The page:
The venture, funded by the State of Florida, builds on the long and successful history of Florida’s public radio stations in providing critical information to millions of Floridians and visitors during times of crisis. FPREN will communicate hurricane, tropical storm and other emergency information statewide through a seamless system of free over-the-air radio, still the single best and most reliable information delivery vehicle. The information is delivered in English and Spanish.
The FPREN StormCenter, under the direction of UF meteorologist Jeff Huffman, is hosted at WUFT-FM/WUFT-TV and is a part the College’s Division of Media Properties.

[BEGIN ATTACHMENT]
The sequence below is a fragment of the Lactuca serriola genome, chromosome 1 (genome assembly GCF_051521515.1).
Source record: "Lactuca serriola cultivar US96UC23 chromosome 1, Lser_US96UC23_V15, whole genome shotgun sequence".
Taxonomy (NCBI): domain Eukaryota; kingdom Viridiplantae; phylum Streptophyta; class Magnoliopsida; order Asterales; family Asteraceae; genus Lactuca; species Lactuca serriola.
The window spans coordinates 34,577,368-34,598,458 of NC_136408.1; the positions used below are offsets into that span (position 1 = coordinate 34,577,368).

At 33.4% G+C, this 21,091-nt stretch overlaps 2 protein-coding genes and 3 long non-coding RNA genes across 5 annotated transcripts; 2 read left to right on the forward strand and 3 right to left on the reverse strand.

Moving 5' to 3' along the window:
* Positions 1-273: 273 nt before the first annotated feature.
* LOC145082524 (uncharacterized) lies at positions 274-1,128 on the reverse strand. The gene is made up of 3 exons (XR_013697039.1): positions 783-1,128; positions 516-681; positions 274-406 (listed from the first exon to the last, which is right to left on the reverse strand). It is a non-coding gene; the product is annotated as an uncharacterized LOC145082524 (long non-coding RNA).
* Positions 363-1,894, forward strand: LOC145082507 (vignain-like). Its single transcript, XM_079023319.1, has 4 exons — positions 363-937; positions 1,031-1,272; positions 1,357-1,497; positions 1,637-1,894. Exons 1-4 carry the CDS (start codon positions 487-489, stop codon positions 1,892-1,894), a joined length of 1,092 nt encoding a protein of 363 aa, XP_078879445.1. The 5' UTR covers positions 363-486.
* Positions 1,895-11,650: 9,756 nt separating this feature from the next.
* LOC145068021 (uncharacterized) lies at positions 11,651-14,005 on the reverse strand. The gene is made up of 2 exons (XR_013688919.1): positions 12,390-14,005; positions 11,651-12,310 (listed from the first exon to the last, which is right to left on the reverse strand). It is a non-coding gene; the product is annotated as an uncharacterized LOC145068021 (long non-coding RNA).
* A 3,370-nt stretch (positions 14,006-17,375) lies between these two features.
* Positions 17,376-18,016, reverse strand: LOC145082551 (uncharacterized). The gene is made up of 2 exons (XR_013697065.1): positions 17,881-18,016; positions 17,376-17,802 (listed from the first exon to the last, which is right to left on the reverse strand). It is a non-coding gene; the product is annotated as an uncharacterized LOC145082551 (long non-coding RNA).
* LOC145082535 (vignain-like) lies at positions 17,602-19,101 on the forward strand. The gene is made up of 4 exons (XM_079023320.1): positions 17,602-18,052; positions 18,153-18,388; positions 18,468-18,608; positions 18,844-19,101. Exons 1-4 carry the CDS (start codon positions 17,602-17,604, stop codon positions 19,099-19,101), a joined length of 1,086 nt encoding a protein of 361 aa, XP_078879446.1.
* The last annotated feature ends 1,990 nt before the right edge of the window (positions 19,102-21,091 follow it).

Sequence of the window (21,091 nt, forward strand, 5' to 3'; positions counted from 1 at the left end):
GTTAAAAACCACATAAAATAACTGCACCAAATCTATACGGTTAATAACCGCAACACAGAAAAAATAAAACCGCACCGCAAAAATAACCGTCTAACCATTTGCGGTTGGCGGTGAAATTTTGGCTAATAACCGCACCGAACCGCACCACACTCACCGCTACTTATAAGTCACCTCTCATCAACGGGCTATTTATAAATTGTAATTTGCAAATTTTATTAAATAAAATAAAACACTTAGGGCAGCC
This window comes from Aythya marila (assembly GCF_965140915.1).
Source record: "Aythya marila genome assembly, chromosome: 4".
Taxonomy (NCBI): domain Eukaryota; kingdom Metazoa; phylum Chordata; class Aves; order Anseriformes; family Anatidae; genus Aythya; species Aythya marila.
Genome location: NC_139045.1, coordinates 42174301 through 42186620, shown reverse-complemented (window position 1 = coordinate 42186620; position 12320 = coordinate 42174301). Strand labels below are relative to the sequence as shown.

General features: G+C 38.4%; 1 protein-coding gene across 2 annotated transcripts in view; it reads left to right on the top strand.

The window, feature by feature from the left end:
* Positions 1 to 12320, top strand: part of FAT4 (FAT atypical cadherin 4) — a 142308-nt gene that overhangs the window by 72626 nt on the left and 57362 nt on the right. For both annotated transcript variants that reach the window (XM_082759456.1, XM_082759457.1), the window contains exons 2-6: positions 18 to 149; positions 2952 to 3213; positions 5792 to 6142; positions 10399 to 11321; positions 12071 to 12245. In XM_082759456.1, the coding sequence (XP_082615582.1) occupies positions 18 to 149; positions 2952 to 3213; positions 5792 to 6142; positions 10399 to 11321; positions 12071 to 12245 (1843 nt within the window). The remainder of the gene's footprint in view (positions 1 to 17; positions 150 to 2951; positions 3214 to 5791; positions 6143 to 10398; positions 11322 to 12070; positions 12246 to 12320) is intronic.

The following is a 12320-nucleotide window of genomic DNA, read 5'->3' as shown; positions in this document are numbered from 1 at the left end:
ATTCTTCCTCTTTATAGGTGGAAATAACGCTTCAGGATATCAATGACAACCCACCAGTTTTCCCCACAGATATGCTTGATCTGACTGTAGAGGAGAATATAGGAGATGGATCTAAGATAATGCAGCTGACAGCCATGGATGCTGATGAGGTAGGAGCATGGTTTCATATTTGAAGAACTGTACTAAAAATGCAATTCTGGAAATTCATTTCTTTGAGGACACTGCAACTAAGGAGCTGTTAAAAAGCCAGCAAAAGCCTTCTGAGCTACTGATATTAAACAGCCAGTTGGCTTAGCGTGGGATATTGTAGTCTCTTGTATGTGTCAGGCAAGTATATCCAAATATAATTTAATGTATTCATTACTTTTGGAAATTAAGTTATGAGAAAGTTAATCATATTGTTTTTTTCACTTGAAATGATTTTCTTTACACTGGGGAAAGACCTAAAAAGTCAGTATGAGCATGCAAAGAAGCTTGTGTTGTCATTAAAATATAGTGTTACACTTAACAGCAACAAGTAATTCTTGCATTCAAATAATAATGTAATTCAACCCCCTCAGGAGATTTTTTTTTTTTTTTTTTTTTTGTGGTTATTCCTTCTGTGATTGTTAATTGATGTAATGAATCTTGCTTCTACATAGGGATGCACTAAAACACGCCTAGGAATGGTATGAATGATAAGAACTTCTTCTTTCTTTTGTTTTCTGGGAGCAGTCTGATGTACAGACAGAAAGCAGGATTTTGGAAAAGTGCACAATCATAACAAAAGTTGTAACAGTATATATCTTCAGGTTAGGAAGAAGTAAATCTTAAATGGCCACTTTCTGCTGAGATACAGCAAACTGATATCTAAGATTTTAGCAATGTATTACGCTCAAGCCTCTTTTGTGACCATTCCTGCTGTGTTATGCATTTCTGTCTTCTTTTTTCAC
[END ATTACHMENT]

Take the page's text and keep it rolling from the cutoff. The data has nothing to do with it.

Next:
UF CJC today launched a new online series called “Captivate: Perspectives on the business and craft of audience engagement.” The series will include articles from more than 30 leading media executives on the challenges of capturing people’s time and attention and how to use new storytelling and engagement approaches to be successful. They will include news, advertising, public relations and entertainment perspectives.
The first five articles were posted today on Medium (there’s also a link from our home page). We’ll be publishing a few each week over the next couple of months, including pieces from Juan-Carols Molleda, Tom Kelleher and Ann Christiano (and open to more from faculty members!).
We hope this series will help increase recognition for UF CJC as a thought leader on audience and engagement.
We would appreciate your efforts in helping us promote this. Here are a few suggestions:
Left to right: Randy Wright, David Ostroff, Bill McClancy, Bob Wood, Dean McFarlin, Houston Wells and Quenta Vettel
On Tuesday, Sept. 30 the College and Media Properties celebrated the reopening of Studio 3 with a ribbon cutting.